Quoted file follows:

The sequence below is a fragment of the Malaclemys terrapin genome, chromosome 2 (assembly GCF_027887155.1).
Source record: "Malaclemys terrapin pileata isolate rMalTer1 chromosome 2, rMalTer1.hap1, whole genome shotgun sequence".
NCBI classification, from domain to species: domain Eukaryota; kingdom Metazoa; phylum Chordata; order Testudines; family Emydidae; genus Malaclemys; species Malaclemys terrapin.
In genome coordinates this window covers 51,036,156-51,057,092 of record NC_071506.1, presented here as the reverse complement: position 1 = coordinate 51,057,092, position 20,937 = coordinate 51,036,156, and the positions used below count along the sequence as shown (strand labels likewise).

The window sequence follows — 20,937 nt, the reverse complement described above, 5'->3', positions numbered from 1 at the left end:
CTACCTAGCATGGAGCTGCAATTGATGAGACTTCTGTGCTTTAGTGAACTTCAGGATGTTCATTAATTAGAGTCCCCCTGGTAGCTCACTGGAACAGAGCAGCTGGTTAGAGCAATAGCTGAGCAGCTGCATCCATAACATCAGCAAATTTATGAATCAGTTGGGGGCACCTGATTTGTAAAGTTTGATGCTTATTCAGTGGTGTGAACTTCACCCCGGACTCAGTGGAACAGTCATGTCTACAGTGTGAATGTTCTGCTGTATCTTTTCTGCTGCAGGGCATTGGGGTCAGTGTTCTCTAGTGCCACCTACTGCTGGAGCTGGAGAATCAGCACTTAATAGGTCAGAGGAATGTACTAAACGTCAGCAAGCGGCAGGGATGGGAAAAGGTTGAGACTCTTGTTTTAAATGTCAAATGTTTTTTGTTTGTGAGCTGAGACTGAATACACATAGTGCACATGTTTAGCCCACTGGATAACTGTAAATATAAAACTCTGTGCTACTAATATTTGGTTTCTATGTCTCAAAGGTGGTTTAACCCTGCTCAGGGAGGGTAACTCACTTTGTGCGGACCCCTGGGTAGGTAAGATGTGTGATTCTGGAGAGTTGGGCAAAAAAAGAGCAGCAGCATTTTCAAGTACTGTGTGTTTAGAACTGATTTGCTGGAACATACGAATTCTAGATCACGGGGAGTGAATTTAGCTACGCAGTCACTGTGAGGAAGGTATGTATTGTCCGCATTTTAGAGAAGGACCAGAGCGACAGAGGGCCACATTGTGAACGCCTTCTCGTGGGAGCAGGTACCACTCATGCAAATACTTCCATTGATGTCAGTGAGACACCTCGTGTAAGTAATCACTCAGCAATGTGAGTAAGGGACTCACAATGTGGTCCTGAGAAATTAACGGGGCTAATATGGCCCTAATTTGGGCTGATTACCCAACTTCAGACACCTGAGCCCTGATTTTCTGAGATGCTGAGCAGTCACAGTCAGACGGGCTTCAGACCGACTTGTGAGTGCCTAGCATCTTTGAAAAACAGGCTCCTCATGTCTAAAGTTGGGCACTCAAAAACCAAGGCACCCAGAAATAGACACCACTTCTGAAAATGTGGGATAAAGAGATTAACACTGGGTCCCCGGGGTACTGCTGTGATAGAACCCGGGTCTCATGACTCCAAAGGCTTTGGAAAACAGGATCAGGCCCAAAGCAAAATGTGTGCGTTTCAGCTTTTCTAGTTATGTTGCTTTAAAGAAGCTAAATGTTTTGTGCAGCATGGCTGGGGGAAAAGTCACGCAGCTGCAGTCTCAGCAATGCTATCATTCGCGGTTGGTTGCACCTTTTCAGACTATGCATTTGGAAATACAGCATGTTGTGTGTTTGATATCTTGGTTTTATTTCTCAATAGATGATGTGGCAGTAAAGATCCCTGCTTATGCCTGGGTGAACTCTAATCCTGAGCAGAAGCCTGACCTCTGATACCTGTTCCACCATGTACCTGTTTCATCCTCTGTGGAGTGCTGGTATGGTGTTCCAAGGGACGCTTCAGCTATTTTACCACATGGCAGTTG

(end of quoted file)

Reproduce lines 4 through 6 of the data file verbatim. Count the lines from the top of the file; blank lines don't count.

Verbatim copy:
In genome coordinates this window covers 51,036,156-51,057,092 of record NC_071506.1, presented here as the reverse complement: position 1 = coordinate 51,057,092, position 20,937 = coordinate 51,036,156, and the positions used below count along the sequence as shown (strand labels likewise).

The window sequence follows — 20,937 nt, the reverse complement described above, 5'->3', positions numbered from 1 at the left end:
CTACCTAGCATGGAGCTGCAATTGATGAGACTTCTGTGCTTTAGTGAACTTCAGGATGTTCATTAATTAGAGTCCCCCTGGTAGCTCACTGGAACAGAGCAGCTGGTTAGAGCAATAGCTGAGCAGCTGCATCCATAACATCAGCAAATTTATGAATCAGTTGGGGGCACCTGATTTGTAAAGTTTGATGCTTATTCAGTGGTGTGAACTTCACCCCGGACTCAGTGGAACAGTCATGTCTACAGTGTGAATGTTCTGCTGTATCTTTTCTGCTGCAGGGCATTGGGGTCAGTGTTCTCTAGTGCCACCTACTGCTGGAGCTGGAGAATCAGCACTTAATAGGTCAGAGGAATGTACTAAACGTCAGCAAGCGGCAGGGATGGGAAAAGGTTGAGACTCTTGTTTTAAATGTCAAATGTTTTTTGTTTGTGAGCTGAGACTGAATACACATAGTGCACATGTTTAGCCCACTGGATAACTGTAAATATAAAACTCTGTGCTACTAATATTTGGTTTCTATGTCTCAAAGGTGGTTTAACCCTGCTCAGGGAGGGTAACTCACTTTGTGCGGACCCCTGGGTAGGTAAGATGTGTGATTCTGGAGAGTTGGGCAAAAAAAGAGCAGCAGCATTTTCAAGTACTGTGTGTTTAGAACTGATTTGCTGGAACATACGAATTCTAGATCACGGGGAGTGAATTTAGCTACGCAGTCACTGTGAGGAAGGTATGTATTGTCCGCATTTTAGAGAAGGACCAGAGCGACAGAGGGCCACATTGTGAACGCCTTCTCGTGGGAGCAGGTACCACTCATGCAAATACTTCCATTGATGTCAGTGAGACACCTCGTGTAAGTAATCACTCAGCAATGTGAGTAAGGGACTCACAATGTGGTCCTGAGAAATTAACGGGGCTAATATGGCCCTAATTTGGGCTGATTACCCAACTTCAGACACCTGAGCCCTGATTTTCTGAGATGCTGAGCAGTCACAGTCAGACGGGCTTCAGACCGACTTGTGAGTGCCTAGCATCTTTGAAAAACAGGCTCCTCATGTCTAAAGTTGGGCACTCAAAAACCAAGGCACCCAGAAATAGACACCACTTCTGAAAATGTGGGATAAAGAGATTAACACTGGGTCCCCGGGGTACTGCTGTGATAGAACCCGGGTCTCATGACTCCAAAGGCTTTGGAAAACAGGATCAGGCCCAAAGCAAAATGTGTGCGTTTCAGCTTTTCTAGTTATGTTGCTTTAAAGAAGCTAAATGTTTTGTGCAGCATGGCTGGGGGAAAAGTCACGCAGCTGCAGTCTCAGCAATGCTATCATTCGCGGTTGGTTGCACCTTTTCAGACTATGCATTTGGAAATACAGCATGTTGTGTGTTTGATATCTTGGTTTTATTTCTCAATAGATGATGTGGCAGTAAAGATCCCTGCTTATGCCTGGGTGAACTCTAATCCTGAGCAGAAGCCTGACCTCTGATACCTGTTCCACCATGTACCTGTTTCATCCTCTGTGGAGTGCTGGTATGGTGTTCCAAGGGACGCTTCAGCTATTTTACCACATGGCAGTTG